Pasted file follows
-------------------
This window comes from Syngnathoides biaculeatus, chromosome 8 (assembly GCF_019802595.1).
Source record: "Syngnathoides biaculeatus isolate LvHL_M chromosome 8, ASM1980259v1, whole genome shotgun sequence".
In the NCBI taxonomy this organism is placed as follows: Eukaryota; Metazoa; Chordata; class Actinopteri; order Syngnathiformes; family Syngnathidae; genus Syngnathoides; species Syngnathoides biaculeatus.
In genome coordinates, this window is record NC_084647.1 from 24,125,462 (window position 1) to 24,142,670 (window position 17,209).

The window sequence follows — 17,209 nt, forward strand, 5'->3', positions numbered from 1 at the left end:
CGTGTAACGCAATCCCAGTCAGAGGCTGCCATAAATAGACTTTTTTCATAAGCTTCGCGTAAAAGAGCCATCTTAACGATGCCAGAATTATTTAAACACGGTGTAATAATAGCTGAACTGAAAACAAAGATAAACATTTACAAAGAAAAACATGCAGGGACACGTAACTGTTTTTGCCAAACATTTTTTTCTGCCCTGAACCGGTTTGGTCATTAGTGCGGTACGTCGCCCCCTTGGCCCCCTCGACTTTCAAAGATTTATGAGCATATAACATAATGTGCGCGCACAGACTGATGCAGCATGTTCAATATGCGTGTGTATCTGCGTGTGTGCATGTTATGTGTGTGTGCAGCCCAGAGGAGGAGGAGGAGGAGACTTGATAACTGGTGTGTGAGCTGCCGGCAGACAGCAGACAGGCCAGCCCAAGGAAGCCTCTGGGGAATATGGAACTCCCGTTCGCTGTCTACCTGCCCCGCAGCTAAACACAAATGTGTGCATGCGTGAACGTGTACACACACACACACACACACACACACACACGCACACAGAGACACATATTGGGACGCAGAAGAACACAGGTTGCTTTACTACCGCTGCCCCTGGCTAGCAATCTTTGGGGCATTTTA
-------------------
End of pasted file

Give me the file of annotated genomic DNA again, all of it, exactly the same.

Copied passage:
This window comes from Syngnathoides biaculeatus, chromosome 8 (assembly GCF_019802595.1).
Source record: "Syngnathoides biaculeatus isolate LvHL_M chromosome 8, ASM1980259v1, whole genome shotgun sequence".
In the NCBI taxonomy this organism is placed as follows: Eukaryota; Metazoa; Chordata; class Actinopteri; order Syngnathiformes; family Syngnathidae; genus Syngnathoides; species Syngnathoides biaculeatus.
In genome coordinates, this window is record NC_084647.1 from 24,125,462 (window position 1) to 24,142,670 (window position 17,209).

The window sequence follows — 17,209 nt, forward strand, 5'->3', positions numbered from 1 at the left end:
CGTGTAACGCAATCCCAGTCAGAGGCTGCCATAAATAGACTTTTTTCATAAGCTTCGCGTAAAAGAGCCATCTTAACGATGCCAGAATTATTTAAACACGGTGTAATAATAGCTGAACTGAAAACAAAGATAAACATTTACAAAGAAAAACATGCAGGGACACGTAACTGTTTTTGCCAAACATTTTTTTCTGCCCTGAACCGGTTTGGTCATTAGTGCGGTACGTCGCCCCCTTGGCCCCCTCGACTTTCAAAGATTTATGAGCATATAACATAATGTGCGCGCACAGACTGATGCAGCATGTTCAATATGCGTGTGTATCTGCGTGTGTGCATGTTATGTGTGTGTGCAGCCCAGAGGAGGAGGAGGAGGAGACTTGATAACTGGTGTGTGAGCTGCCGGCAGACAGCAGACAGGCCAGCCCAAGGAAGCCTCTGGGGAATATGGAACTCCCGTTCGCTGTCTACCTGCCCCGCAGCTAAACACAAATGTGTGCATGCGTGAACGTGTACACACACACACACACACACACACACACACGCACACAGAGACACATATTGGGACGCAGAAGAACACAGGTTGCTTTACTACCGCTGCCCCTGGCTAGCAATCTTTGGGGCATTTTA